So you’re on your way to the doctor. It’s either time for the annual physical exam, the regular monthly or quarterly visit, or you have a much more immediate problem. You’ve brought all the data that a doctor visit calls for, beginning with that all-important insurance info and whatever other records experience has taught you to bring.
In the dark ages of our youth, we didn’t normally see a doctor unless we were sick. Sicker than something that could be treated by Vicks VapoRub, Dr. Caldwell’s Syrup of Pepsin or a puff of warm smoke into an aching ear.
In those days, a well child’s trip to the doctor meant a big, dull needle thrust into your tender deltoid for one of the few inoculations then available. Mom drew on a wealth of traditional remedies and family folklore.
Nowadays, regular appointments are on every family’s calendar. We well-seasoned folks know we’re subject to a few routine procedures – weight, temperature, blood pressure, heart rate, oxygen, etc., followed by a question-and-answer session.
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Don’t underestimate the value of that Q&A. It may confirm or reject a diagnosis and might reveal conditions that the physician’s expensive machines haven’t recognized.
The doctor usually gets first chance at the questions. Now it’s your turn.
If you pass up the opportunity to ask right then, face to face with authority, you are not getting the full value of your visit.
Take medications, for example. Suppose you’ve been taking a whole bouquet of prescription meds “forever.” Could you – should you – eliminate one or two from than handful? Ask!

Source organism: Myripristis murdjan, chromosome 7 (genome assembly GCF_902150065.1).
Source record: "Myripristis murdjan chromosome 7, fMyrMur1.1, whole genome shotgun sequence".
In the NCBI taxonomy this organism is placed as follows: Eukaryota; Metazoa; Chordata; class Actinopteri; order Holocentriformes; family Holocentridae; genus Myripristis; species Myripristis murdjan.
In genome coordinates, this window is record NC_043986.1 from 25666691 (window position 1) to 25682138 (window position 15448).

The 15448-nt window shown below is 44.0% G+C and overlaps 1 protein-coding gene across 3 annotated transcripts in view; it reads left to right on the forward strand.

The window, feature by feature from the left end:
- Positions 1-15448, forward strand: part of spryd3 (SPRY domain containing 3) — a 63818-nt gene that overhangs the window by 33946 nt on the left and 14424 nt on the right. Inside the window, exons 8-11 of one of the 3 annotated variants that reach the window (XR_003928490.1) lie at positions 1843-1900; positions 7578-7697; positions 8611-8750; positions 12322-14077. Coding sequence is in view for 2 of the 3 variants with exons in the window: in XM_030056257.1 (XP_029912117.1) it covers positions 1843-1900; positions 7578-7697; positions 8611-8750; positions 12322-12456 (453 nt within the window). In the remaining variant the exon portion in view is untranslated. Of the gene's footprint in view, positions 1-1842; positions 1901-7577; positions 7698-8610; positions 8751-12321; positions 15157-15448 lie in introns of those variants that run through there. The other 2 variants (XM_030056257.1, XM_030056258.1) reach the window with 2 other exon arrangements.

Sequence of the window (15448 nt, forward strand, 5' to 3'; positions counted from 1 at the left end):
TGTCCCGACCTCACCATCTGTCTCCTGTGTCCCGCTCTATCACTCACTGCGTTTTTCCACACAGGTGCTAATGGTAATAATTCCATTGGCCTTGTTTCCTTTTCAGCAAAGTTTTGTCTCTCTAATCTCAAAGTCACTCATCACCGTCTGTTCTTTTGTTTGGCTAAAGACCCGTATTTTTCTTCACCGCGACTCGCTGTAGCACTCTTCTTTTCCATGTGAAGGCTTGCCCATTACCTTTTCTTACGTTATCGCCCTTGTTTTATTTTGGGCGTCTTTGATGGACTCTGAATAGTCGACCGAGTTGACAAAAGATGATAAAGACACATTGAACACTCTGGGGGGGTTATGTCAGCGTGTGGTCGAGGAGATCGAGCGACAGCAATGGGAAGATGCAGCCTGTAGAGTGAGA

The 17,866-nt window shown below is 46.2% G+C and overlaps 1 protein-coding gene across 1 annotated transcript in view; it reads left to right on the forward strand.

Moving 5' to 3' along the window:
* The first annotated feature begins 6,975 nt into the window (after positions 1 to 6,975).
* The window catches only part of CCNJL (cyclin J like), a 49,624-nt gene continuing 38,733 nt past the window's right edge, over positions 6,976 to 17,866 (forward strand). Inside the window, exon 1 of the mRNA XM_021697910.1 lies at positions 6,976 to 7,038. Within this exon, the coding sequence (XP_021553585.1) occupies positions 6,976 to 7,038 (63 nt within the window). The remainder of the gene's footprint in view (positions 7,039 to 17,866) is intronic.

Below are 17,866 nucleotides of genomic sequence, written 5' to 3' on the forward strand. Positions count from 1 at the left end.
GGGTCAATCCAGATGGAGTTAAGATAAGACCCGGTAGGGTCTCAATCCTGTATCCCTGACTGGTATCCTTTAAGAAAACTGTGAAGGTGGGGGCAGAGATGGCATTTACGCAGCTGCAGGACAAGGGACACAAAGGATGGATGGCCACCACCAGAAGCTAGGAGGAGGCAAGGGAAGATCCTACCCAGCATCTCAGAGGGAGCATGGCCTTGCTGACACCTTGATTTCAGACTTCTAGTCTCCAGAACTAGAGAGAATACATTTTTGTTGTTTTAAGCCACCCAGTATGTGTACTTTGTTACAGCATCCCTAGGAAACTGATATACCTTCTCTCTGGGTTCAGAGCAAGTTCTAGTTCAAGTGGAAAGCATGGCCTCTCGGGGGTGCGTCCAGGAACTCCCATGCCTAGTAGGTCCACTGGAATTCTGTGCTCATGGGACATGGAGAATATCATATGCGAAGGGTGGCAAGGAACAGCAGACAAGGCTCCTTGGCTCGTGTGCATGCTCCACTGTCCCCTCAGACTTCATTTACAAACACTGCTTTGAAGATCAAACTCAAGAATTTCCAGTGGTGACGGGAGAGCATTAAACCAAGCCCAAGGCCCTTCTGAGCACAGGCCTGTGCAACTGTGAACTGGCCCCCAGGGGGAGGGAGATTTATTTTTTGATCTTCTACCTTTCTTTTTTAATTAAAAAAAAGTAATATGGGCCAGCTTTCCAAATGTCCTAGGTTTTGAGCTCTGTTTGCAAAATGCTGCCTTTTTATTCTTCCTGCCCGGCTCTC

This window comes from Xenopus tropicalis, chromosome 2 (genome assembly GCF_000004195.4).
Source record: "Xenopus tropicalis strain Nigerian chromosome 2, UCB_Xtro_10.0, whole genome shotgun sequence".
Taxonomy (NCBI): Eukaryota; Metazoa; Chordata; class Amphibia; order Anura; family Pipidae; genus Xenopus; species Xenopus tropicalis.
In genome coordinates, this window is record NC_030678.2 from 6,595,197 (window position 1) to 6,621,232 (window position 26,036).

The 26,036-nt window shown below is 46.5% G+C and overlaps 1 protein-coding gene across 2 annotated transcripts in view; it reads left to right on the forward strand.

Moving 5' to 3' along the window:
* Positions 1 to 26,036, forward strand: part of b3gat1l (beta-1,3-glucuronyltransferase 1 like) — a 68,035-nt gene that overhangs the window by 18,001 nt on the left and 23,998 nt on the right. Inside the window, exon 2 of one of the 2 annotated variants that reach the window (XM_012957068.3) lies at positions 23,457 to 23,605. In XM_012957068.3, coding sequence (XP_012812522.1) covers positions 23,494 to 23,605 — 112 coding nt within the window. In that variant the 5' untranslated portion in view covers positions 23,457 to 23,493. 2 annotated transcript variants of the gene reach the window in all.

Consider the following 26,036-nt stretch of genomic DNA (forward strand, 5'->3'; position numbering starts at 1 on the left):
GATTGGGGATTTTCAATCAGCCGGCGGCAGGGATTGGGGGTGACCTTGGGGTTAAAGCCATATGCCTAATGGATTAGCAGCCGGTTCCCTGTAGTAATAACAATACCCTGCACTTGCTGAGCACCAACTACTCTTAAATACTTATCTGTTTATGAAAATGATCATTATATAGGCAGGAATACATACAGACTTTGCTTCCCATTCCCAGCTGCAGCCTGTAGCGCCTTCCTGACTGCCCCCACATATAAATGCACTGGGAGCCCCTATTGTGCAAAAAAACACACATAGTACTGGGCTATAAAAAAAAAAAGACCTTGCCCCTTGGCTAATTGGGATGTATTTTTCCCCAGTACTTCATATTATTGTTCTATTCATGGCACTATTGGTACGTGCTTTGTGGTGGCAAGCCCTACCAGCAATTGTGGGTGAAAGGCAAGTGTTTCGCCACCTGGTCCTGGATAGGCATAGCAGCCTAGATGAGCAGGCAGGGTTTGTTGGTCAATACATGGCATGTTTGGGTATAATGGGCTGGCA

And about today’s new prescription: Exactly what does it do? When do I take it? With or without food? How long before I can tell whether or not it’s working? Based on my medical history, should I expect certain side effects? Could I, maybe, start with a sample, just in case? And always, is there a generic version for this solid-gold Rx?
Your regular physician has your records at hand, probably on that ever-present laptop. Even if it’s your first visit to a specialist, your medical history can be as close as a click, shared via congenial computers. Although known allergies are listed, unfamiliar symptoms may have presented. Be prepared to recall anything unusual you’ve eaten or encountered.
There’s no reason to feel intimidated in the august doctoral presence. And, trust me, he or she will welcome your questions and gain new respect from your asking them.
Just one final bit of advice: Write down those questions as they occur to you. Then remember to bring that note with you.